This strategy is problematic for Fed officials for a few reasons. First, many worry that long periods of above-target inflation could erode the public’s trust in the central bank’s price stability mandate. Second, unexpected bouts of higher inflation due to temporary factors, including oil price spikes or droughts, would prescribe unduly tight monetary policy (and a higher unemployment rate!) to bring the price level back down again. To mitigate some of these practical issues, New York Fed President John Williams has proposed having a shorter “look-back” period by seeking to achieve 2% average inflation over a short averaging window. However, this strategy also comes with its own set of problems, including picking the optimal inflation averaging window, ex ante, given uncertainty around the outlook.
Looking to September, we think the Fed will announce something closer to the “opportunistic reflation” strategy that was coined by Fed Governor Lael Brainard and others, whereby the Fed tolerates and even aims for some temporary overshooting of its inflation target as we emerge from this recession, but doesn’t go as far as to set a formal rule. In practice, we think the Fed could achieve this by updating its forward guidance to explicitly commit to leave rates at zero until inflation sustainably returns to 2%, which implies a tolerance and even willingness to allow inflation to overshoot.
Duration of U.S. Treasury purchases on the Fed balance sheet
Given the recent loss of economic momentum evident in high frequency indicators of population mobility and small business revenues, along with employment, it’s possible the Fed will also provide further accommodation through changes to its current U.S. Treasury purchase program, specifically via extending the weighted average duration (WAD) of Treasury purchases. Currently the Fed is purchasing roughly $80 billion in Treasuries per month, with a WAD between 5.5 and 6 years. This WAD is well under previous programs, including the so-called open-ended quantitative easing (QE) program that ran from mid-2012 to mid-2015 with a purchase WAD between 10 and 11 years. Aligning the current purchase distribution to that of past QE programs would roughly double the amount of easing that could be achieved without increasing the par amount of purchases, and we would view this as an explicit change to the stance of monetary policy.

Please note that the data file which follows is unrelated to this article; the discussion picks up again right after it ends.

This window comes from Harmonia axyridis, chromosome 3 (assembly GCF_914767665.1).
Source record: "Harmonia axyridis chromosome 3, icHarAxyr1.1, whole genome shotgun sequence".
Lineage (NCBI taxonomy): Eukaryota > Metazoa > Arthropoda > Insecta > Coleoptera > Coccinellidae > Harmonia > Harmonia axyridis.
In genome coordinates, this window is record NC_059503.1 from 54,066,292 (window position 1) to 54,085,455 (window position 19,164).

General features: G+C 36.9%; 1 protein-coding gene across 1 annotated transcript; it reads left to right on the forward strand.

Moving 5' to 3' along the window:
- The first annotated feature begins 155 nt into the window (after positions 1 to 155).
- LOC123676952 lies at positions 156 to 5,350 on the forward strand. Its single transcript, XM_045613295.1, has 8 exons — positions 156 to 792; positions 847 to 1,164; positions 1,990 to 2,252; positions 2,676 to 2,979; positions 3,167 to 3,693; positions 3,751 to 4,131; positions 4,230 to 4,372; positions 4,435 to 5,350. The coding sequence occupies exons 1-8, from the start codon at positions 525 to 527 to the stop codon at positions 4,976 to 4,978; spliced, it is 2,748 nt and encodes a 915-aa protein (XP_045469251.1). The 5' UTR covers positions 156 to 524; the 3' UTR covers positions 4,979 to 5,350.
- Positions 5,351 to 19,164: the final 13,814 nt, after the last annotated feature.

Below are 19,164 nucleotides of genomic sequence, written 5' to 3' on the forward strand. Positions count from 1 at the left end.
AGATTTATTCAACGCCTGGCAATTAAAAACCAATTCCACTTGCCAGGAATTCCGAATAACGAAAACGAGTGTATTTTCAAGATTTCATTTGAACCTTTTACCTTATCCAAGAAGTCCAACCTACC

Bond market reaction (or not)
Still, in light of the initial conditions of low rates and easy financial conditions, the actions we expect in September, while notable, may elicit only a limited reaction from bond markets. On a risk neutral basis, the rates market is already pricing the Fed to remain on hold through mid-2024 – around a year after we are forecasting the labor market to return to levels consistent with maximum employment. And while we estimate that doubling the WAD of Fed Treasury purchases could lower 10-year term premiums by another 20 to 30 basis points, all else equal, the increase in Treasury supply resulting from higher federal government deficits would largely offset Fed buying.
Still, that should not stop the Fed from implementing the policies. Although financial markets have normalized and activity appeared to bottom in April, it will take several years of above-trend real GDP growth to bring the labor market back to full employment and inflation sustainably back to 2%. By implementing stronger forward guidance and signaling bond buying will continue for some time, the Fed is effectively hedging against markets prematurely pricing policy normalization, which unnecessarily tightens financial conditions.
Though markets are largely pricing in the anticipated September announcement on interest rates, we still think the Fed will want to lock in easy financial conditions to support the U.S.’s recovery after this unprecedented economic shock.
Explore our latest thinking on interest rates and their investment implications.
Tiffany Wilding is a PIMCO economist focusing on North America and a regular contributor to the PIMCO Blog.